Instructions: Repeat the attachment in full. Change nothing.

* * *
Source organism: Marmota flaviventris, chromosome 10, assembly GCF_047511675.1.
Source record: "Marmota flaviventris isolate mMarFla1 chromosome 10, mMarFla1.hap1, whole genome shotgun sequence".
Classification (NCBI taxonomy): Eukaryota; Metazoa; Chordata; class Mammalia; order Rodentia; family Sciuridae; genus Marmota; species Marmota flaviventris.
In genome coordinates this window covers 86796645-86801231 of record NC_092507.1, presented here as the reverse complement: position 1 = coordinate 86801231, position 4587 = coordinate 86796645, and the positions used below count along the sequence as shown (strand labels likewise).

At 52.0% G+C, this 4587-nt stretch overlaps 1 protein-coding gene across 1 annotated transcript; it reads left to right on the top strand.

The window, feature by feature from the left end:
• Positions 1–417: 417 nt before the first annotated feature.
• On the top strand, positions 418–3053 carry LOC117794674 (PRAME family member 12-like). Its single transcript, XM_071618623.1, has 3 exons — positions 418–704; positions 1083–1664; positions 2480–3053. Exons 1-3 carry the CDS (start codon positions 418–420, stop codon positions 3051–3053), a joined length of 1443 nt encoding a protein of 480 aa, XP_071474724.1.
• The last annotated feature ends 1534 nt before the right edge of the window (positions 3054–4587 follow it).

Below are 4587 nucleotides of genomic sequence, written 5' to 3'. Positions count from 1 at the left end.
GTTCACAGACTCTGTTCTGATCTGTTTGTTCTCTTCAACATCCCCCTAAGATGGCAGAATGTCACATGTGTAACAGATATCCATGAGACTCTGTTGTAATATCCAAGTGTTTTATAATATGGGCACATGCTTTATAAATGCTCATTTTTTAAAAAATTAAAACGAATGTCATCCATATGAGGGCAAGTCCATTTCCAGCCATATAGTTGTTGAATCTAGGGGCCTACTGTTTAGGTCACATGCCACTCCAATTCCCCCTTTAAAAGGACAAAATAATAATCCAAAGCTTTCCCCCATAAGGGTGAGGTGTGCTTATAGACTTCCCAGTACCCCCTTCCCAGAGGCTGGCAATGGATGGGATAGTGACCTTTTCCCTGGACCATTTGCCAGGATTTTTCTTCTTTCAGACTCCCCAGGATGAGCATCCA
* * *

Source organism: Marmota flaviventris, chromosome 10, assembly GCF_047511675.1.
Source record: "Marmota flaviventris isolate mMarFla1 chromosome 10, mMarFla1.hap1, whole genome shotgun sequence".
Classification (NCBI taxonomy): Eukaryota; Metazoa; Chordata; class Mammalia; order Rodentia; family Sciuridae; genus Marmota; species Marmota flaviventris.
In genome coordinates this window covers 86796645-86801231 of record NC_092507.1, presented here as the reverse complement: position 1 = coordinate 86801231, position 4587 = coordinate 86796645, and the positions used below count along the sequence as shown (strand labels likewise).

At 52.0% G+C, this 4587-nt stretch overlaps 1 protein-coding gene across 1 annotated transcript; it reads left to right on the top strand.

The window, feature by feature from the left end:
• Positions 1–417: 417 nt before the first annotated feature.
• On the top strand, positions 418–3053 carry LOC117794674 (PRAME family member 12-like). Its single transcript, XM_071618623.1, has 3 exons — positions 418–704; positions 1083–1664; positions 2480–3053. Exons 1-3 carry the CDS (start codon positions 418–420, stop codon positions 3051–3053), a joined length of 1443 nt encoding a protein of 480 aa, XP_071474724.1.
• The last annotated feature ends 1534 nt before the right edge of the window (positions 3054–4587 follow it).

Below are 4587 nucleotides of genomic sequence, written 5' to 3'. Positions count from 1 at the left end.
GTTCACAGACTCTGTTCTGATCTGTTTGTTCTCTTCAACATCCCCCTAAGATGGCAGAATGTCACATGTGTAACAGATATCCATGAGACTCTGTTGTAATATCCAAGTGTTTTATAATATGGGCACATGCTTTATAAATGCTCATTTTTTAAAAAATTAAAACGAATGTCATCCATATGAGGGCAAGTCCATTTCCAGCCATATAGTTGTTGAATCTAGGGGCCTACTGTTTAGGTCACATGCCACTCCAATTCCCCCTTTAAAAGGACAAAATAATAATCCAAAGCTTTCCCCCATAAGGGTGAGGTGTGCTTATAGACTTCCCAGTACCCCCTTCCCAGAGGCTGGCAATGGATGGGATAGTGACCTTTTCCCTGGACCATTTGCCAGGATTTTTCTTCTTTCAGACTCCCCAGGATGAGCATCCA